We briefly discussed credit cards which, while necessary, should not be your main source of capital, especially after you are established. Instead, we are going to look into what Lines of Credit (LOC) and Term Loans (TL) are and when they should be utilized.
LOCs, TLs, and factors are the most common sources for contract start-up capital and are critical to your long term growth but each is a little different and should be used at different times so lets discuss each.
PROACTIVE OPTIONS (LOCs and TLs) v. REACTIVE OPTIONS (FACTORS):
LOCs and TLs are great because they are relatively cheap and can be put in place before you win, but they tend to move slowly, so if you need cash tomorrow you are out of luck, and they are generally only available to established companies, so not good for new businesses.
Factors on the other hand are expensive, but they can get you cash FAST and they are generally available to new businesses.
So if you have time to prepare for a contract win and have been in business for a while LOCs and TLs are your friend, but if a win lands in your lap unexpectedly, or if you are too new then factors may be your only option.
The difference between an LOC and a TL: There are a few differences, but with a loan the bank gives you money, and you pay them back over time and once it is repaid the loan is done.
An LOC is like a loan that is always available, up to a max, so you might “draw down” $10K on your LOC then pay it back a month later and then draw down another $20K a couple months after that. Basically it is a pool of money that you have a lot more flexibility in using.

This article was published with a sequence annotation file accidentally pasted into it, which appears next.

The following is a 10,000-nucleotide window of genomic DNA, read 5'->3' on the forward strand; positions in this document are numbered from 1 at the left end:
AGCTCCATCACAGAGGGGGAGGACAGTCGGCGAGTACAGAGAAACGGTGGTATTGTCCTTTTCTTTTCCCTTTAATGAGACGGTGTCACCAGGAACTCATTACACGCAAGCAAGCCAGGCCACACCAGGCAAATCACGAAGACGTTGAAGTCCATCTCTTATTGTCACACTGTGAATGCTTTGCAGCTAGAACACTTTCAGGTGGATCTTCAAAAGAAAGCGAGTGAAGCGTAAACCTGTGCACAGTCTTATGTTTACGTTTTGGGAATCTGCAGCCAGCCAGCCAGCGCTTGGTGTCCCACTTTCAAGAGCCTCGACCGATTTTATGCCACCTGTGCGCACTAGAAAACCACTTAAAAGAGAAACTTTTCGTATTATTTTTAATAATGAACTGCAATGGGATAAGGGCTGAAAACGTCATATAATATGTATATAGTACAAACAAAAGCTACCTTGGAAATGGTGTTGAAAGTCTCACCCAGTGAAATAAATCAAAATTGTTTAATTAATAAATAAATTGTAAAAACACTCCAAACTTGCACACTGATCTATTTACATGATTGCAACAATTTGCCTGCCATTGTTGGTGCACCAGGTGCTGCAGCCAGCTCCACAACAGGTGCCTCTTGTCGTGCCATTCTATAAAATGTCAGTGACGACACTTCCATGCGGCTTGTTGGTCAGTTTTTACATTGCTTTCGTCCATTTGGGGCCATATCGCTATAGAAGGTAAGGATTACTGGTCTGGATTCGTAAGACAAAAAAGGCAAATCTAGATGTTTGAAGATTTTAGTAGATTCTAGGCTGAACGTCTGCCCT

How do banks decide whether to give you a LOC or TL: Basically the bank wants to see how you are managing your business finances, your personal finances, and some information about your future expenses to decide whether the amount you are asking for is reasonable.
NOTE on Lines of credit: Getting a LOC is a major milestone in a contracting companies life and will open up a lot of flexibility in how you grow. You wont be able to get one for a couple years but they are so important that I want you to talk to your bank about them early and consider their history giving LOCs to small government contractors when choosing a bank
Example of how an LOC works
Let’s say it’s March 14th and payroll (totaling $20,000) is due on March 15 but you only had $15K in the bank.
To cover the gap you can utilize your LOC for the final $5,000, so we make payroll and owe the bank $5,000 on the LOC
Then on the 31st your customer pays you $15,000, and you immediately payoff $3,000 of the outstanding balance on your LOC, leaving $2,000
So April 1 we are going to pay the bank interest on the outstanding $2,000 (with some LOCs you may pay a prorated share of the $5,000 you drew down for half a month)
It is okay that your LOC maintained a balance but we are going to want to pay it back as soon as possible to avoid paying interest.
When do I need to start the LOC application process? Start at least a month before you SUBMIT your proposal so you can get the bank to sign off and have them issue a letter stating that if you win you will be able to get an LOC.